In a “Table of Experts” series published by the Birmingham Business Journal in the July 15th print edition,Ed Christianprovides his insight into a series of questions related to mergers and acquisitions.
Table of Experts Series: Mergers & Acquisitions: Edward Christian
Q: What is the biggest thing a company should consider when contemplating a merger or acquisition? It’s critical to have a strategic view or idea of what the desires or goals for the transaction are, both for the buyer and seller. I think, especially from a seller’s point of view, you pretty well need to define this is as something you in fact want to do and you’re not just testing because it’s a tremendous amount of time, a large expense and a huge disruption to your business.
Q: What types of companies or strategic partners should a small business owner work with when completing an M&A transaction? I think it’s important for the buyer and the seller – the seller in particular – to understand the tax implications of the transaction and how the sale or purchase will be treated for tax purposes for both the buyer and seller. This is usually significant issue and can be addressed by either or both of accountants or tax attorneys.
Q: What is a question businesses should definitely ask before making an acquisition, but often don’t? I think the question to ask is, and we’ve touched on this a little bit, is why the seller’s selling – what’s the reason for the sale?
Are there problems with customers, are there problems with the business, is the seller wanting to cash out and hit the beach, does the buyer need that seller to stay around, as was just mentioned? To me, that’s just sort of a threshold question – what’s the reason for the sale?
Q: With the retirement of the baby boomers, we’re seeing a lot of companies change hands. What has that meant for the M&A activity in the U.S.? Generally, whether because of Baby Boomers or other economic factors, the last 9-12 months have been extremely active.
Q: What should business owners keep in mind when developing an exit strategy? I would keep in mind the time horizon that the owner’s looking at, keeping in mind the time it’s going to take to sell your business or to find someone to come in after you. There are clients that are 10 years away from retirement that already have a plan in place of how they want it to go. They have both a long-term strategy of how they want it to go and how they perceive the change happening. And they also have a short-term strategy in case something happens to the founder.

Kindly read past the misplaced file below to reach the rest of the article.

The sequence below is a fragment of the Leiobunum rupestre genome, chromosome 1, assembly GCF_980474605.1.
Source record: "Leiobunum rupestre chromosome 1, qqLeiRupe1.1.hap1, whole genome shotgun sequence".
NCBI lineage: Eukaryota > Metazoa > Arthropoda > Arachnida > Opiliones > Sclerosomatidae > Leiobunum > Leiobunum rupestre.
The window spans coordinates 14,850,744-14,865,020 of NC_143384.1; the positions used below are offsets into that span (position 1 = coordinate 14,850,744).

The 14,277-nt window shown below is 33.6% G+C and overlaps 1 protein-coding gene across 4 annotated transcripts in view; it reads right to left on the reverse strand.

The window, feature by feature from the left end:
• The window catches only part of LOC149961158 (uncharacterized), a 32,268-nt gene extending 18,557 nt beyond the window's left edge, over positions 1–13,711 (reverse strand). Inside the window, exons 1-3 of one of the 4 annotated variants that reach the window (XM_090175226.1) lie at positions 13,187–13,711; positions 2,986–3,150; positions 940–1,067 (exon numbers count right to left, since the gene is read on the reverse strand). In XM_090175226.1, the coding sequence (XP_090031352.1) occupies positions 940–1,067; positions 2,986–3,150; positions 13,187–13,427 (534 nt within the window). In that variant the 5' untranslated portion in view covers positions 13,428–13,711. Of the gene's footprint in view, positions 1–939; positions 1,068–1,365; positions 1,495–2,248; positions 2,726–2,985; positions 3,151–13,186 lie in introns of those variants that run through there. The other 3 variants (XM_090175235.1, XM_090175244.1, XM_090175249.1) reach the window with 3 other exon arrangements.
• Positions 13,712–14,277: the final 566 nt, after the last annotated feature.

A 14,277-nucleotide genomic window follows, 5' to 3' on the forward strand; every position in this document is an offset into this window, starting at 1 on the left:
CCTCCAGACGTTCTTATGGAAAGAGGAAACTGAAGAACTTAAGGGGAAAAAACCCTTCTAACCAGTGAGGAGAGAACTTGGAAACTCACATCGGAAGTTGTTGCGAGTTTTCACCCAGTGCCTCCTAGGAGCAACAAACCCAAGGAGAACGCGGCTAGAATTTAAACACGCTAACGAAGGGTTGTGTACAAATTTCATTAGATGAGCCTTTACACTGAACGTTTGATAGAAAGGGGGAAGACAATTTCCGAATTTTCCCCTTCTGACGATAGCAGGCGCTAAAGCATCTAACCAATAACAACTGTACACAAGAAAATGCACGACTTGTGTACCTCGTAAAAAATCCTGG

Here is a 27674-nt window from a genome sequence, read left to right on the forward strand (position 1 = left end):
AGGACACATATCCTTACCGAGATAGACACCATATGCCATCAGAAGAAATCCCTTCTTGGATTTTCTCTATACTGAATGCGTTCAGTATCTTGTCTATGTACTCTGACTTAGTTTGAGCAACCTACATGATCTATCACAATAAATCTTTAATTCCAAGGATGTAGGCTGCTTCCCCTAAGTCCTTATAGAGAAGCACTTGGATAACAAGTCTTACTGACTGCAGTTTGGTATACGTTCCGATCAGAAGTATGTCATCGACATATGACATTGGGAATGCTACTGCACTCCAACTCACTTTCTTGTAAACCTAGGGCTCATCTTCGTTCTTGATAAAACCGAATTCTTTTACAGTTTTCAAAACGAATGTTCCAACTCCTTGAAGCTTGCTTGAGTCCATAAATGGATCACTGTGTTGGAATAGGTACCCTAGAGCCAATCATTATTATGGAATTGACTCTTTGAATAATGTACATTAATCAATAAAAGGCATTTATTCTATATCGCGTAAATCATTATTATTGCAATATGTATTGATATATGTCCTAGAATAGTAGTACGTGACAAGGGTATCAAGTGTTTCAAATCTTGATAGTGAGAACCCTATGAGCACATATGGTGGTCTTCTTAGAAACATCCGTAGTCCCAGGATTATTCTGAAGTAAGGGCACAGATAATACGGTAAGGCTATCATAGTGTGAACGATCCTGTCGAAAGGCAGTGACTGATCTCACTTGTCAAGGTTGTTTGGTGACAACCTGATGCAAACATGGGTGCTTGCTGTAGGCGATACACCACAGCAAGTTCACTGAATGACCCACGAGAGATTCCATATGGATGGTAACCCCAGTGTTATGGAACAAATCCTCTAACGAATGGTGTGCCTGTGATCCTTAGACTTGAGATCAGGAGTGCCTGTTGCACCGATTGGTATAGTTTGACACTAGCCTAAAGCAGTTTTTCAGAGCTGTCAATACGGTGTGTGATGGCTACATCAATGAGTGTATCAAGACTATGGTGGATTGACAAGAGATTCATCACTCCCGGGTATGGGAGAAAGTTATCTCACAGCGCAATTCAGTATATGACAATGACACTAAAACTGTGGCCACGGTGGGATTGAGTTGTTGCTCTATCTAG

Q: What are some of the legal and accounting concerns that come up in an M&A transaction? The topic that’s in every transaction are the personal indemnification obligations between the buyer and the seller. A lot of times, the owners or the seller will be a corporation or an LLC but the owners of that entity don’t comprehend at the outset that they’re standing personally behind what they’re saying and are they will to do that.
Q: What are some of the often-overlooked aspects of the due diligence process that companies should focus more on? I guess it depends on whether you’re buying or selling, but from the sale side it’s understanding of how in-depth and broad the buyers’ due diligence is going to be and all the questions that they’re going to ask, and the documents they’re going to want to see. So, you want to be market ready going in and have your house in order – all your contracts are up to date, your corporate records are in good shape and there’s nothing unwanted out there and that you are ready for the process before it begins.
Q: What types of questions should a business ask when trying to choose a strategic partner to assist with M&A transactions? I think that the comfort factor for the client – the buyer or the seller – goes way up if they feel like the lawyer, the accountant, whoever it is understands their business, what’s important to them and how their business runs, and what they do on a day-to-day basis. I think that greatly increases their company.
Q: What’s the outlook for M&A activity in the next 12 months? Are any particular industries seeing more activity than others? I think we’ve been going at a pretty heated pace for the last 12-18 months and it has continued into 2016, from what I’ve seen. I’ve talked to others and people seem to expect things to slow down the latter part of this year. However, I have not seen that coming yet. Deals are still coming in and things are still going on – going pretty hot and heavy, so we’ll see.